Review Article

Clinical Autonomic Research

, Volume 24, Issue 1, pp 3-13

The relationship between orthostatic hypotension and falling in older adults

  • Brett H. ShawAffiliated withDepartment of Biomedical Physiology and Kinesiology, Simon Fraser University
  • , Victoria E. ClaydonAffiliated withDepartment of Biomedical Physiology and Kinesiology, Simon Fraser University Email author 

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Falls are devastating events and are the largest contributor towards injury-related hospitalization of older adults. Orthostatic hypotension (OH) represents an intrinsic risk factor for falls in older adults. OH refers to a significant decrease in blood pressure upon assuming an upright posture. Declines in blood pressure can reduce cerebral perfusion; this can impair consciousness, lead to dizziness, and increase the likelihood of a fall. Although theoretical mechanisms linking OH and falls exist, the magnitude of the association remains poorly characterized, possibly because of methodological differences between previous studies. The use of non-invasive beat-to-beat blood pressure monitoring has altered the way in which OH is now defined, and represents a substantial improvement for detecting OH that was previously unavailable in many studies. Additionally, there is a lack of consistency and standardization of orthostatic assessments and analysis techniques for interpreting blood pressure data. This review explores the previous literature examining the relationship between OH and falls. We highlight the impact of broadening the timing, degree, and overall duration of blood pressure measurements on the detection of OH. We discuss the types of orthostatic stress assessments currently used to evaluate OH and the various techniques capable of measuring these often transient blood pressure changes. Overall, we identify future solutions that may better clarify the relationship between OH and falling risk in order to gain a more precise understanding of potential mechanisms for falls in older adults.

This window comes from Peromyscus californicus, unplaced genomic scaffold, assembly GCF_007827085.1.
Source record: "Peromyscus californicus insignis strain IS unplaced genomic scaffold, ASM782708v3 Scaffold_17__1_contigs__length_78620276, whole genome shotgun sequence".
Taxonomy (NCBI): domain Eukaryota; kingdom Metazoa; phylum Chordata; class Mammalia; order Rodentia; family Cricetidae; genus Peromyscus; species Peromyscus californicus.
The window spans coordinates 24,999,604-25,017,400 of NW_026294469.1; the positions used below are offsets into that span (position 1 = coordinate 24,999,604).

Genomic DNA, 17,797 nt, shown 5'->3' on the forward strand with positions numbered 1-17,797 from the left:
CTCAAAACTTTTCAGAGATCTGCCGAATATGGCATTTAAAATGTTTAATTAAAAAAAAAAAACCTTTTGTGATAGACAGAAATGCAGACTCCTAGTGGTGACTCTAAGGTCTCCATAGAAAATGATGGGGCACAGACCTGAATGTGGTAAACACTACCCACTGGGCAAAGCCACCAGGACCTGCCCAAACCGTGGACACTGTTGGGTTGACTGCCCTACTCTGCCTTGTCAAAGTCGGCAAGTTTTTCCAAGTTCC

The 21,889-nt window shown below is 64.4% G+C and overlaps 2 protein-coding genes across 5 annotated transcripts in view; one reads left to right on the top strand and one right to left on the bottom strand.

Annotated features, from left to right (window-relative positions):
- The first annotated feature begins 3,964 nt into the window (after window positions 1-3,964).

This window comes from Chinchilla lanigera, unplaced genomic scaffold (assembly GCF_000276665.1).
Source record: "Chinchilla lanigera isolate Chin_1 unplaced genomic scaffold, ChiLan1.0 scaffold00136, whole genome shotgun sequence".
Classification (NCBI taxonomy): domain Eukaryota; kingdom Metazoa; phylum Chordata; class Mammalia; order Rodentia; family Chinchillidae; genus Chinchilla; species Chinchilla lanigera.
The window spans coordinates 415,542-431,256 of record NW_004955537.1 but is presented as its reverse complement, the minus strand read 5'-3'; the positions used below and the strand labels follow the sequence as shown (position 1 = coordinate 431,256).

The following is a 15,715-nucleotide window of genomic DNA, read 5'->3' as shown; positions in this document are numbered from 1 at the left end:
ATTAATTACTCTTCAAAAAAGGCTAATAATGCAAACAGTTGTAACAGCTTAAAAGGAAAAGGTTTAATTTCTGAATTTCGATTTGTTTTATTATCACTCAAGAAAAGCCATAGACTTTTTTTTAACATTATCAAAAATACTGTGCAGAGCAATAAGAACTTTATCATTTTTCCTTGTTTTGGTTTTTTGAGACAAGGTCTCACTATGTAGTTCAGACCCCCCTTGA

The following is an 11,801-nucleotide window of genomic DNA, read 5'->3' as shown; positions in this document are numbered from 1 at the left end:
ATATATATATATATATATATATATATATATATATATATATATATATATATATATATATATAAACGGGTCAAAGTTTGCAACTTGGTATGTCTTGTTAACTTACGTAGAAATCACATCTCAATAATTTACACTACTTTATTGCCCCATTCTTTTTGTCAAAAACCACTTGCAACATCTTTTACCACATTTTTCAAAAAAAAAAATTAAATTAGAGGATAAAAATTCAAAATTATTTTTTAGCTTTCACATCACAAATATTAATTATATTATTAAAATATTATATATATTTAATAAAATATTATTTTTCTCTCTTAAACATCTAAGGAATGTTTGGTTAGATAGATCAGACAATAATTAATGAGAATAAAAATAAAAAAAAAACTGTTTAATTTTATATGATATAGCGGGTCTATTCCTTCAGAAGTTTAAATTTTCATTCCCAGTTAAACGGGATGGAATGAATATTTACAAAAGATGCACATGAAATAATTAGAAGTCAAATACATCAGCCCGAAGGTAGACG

Orthostatic hypotension Falls Older adults Blood pressure monitoring Orthostatic stress testing